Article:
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What Is Two-Wheel Drive?

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  • Written By: Dan Cavallari
  • Edited By: Bronwyn Harris
  • Last Modified Date: 05 August 2017
  • Copyright Protected:
    2003-2017
    Conjecture Corporation
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Two-wheel drive is a type of automobile layout in which two of the four car wheels are used to propel the vehicle forward. The other two wheels spin freely but do not actively drive the vehicle forward. A two-wheel drive vehicle can be front-wheel drive or rear-wheel drive; on a front-wheel drive car, the wheels at the front of the vehicle are used to propel the car forward, while on a rear-wheel drive car, the rear wheels are used to move the car forward. Each design has distinct advantages and disadvantages depending on how the vehicle is intended to be used.

A drivetrain is the collection of components in a vehicle that supply power to the wheels to make them turn. This turning moves the vehicle forward or backward. The engine supplies the power, which is then is transferred to a transmission. A driveshaft is connected to the transmission, and as this driveshaft rotates, a gear turns and spins the axle components. When the axle components turn, so do the wheels. A two-wheel drive system uses only one drive axle instead of two; if two are used, then the vehicle is four-wheel drive or all-wheel drive.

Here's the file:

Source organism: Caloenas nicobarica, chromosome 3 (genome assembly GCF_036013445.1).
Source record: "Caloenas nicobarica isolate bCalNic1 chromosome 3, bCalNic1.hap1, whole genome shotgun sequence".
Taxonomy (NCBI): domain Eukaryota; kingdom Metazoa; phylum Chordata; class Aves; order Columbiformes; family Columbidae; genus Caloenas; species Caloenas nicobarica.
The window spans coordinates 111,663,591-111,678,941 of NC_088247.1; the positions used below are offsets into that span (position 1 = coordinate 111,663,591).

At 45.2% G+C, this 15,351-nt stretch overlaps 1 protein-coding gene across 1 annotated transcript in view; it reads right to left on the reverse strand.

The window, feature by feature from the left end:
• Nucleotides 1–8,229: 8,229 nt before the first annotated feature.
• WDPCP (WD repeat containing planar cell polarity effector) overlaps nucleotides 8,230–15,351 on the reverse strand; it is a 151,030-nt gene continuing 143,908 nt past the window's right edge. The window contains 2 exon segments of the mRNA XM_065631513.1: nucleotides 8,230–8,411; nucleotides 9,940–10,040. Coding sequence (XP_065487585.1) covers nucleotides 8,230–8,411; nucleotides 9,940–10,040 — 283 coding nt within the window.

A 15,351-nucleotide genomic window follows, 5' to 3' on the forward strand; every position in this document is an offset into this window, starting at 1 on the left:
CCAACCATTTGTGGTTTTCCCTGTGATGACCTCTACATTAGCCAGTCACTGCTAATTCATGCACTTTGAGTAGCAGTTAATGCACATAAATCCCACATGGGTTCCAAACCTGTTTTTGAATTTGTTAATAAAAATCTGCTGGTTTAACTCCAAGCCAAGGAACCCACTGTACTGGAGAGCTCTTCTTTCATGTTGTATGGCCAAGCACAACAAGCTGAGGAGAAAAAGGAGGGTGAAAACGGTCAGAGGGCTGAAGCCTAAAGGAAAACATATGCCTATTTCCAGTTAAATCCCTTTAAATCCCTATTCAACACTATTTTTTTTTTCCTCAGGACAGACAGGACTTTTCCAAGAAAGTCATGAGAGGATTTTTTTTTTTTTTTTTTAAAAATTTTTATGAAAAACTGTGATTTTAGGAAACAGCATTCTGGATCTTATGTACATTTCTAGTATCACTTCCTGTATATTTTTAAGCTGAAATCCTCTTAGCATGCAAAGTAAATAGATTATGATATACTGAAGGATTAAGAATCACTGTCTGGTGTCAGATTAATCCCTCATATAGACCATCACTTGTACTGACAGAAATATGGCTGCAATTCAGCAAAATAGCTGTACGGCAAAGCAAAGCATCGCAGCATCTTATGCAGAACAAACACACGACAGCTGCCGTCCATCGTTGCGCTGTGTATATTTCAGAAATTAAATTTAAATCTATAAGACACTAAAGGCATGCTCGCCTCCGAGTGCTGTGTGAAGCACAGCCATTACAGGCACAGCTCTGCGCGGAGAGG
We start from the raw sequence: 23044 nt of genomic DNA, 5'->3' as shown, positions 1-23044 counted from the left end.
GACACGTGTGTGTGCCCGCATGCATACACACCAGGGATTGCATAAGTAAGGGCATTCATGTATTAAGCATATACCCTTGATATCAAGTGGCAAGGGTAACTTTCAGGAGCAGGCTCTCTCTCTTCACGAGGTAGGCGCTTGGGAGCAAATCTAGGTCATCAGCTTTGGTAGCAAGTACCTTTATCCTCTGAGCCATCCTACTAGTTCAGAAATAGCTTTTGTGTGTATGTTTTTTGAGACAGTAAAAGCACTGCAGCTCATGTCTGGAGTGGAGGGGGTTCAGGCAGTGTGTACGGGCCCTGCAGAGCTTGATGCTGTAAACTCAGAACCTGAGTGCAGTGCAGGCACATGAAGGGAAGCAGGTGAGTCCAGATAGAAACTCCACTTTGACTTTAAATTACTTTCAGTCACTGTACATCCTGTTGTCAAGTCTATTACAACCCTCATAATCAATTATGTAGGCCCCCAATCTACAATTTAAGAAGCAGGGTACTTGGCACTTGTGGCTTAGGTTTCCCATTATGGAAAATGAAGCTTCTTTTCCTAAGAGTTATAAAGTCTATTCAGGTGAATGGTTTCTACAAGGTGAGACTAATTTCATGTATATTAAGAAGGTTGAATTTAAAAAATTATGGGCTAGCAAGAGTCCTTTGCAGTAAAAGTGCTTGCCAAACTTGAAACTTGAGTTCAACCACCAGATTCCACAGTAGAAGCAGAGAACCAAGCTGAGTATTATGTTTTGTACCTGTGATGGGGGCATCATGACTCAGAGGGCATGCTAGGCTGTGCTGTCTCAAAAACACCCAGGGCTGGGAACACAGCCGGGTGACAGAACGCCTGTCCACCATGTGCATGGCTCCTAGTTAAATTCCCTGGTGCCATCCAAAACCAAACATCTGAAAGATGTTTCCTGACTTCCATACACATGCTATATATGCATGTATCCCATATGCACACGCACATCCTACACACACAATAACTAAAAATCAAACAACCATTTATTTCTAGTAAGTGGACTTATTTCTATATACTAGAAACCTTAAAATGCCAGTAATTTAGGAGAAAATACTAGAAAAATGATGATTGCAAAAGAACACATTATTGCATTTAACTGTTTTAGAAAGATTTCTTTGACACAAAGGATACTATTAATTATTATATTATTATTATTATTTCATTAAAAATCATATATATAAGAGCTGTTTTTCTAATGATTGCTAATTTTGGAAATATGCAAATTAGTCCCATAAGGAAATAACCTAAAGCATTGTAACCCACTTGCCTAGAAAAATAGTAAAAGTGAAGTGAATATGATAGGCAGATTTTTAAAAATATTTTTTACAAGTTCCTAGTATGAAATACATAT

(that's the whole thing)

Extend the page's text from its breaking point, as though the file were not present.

The driveshaft meets the axle of the two-wheel drive system at a component known as the differential. The driveshaft is situated perpendicular to the axle on rear-wheel drive systems, so the torque from the driveshaft must somehow be transferred to the axles. This is done with a series of gears mounted within the differential housing. As the gear on the driveshaft spins, it contacts gears mounted on axle shafts, which then turn as well. The wheels will be attached to these axle shafts, thereby allowing torque to be effectively transferred from the driveshaft to the wheels of the vehicle. The system can differ slightly on front-wheel drive systems.

Two-wheel drive vehicles with the drive wheels in the front tend to have good traction because the weight of the engine keeps the drive wheels in place during slick conditions, but steering can be affected by this weight. Rear-wheel drive cars may not have such good traction in slick conditions, but these two-wheel drive vehicles will tend to have better handling in most driving conditions. Some four-wheel drive vehicles spend most time in a two-wheel drive configuration; the front wheels only drive the vehicle when it is switched into a four-wheel drive configuration. This allows the driver to cut down on fuel consumption when four-wheel drive is not needed.

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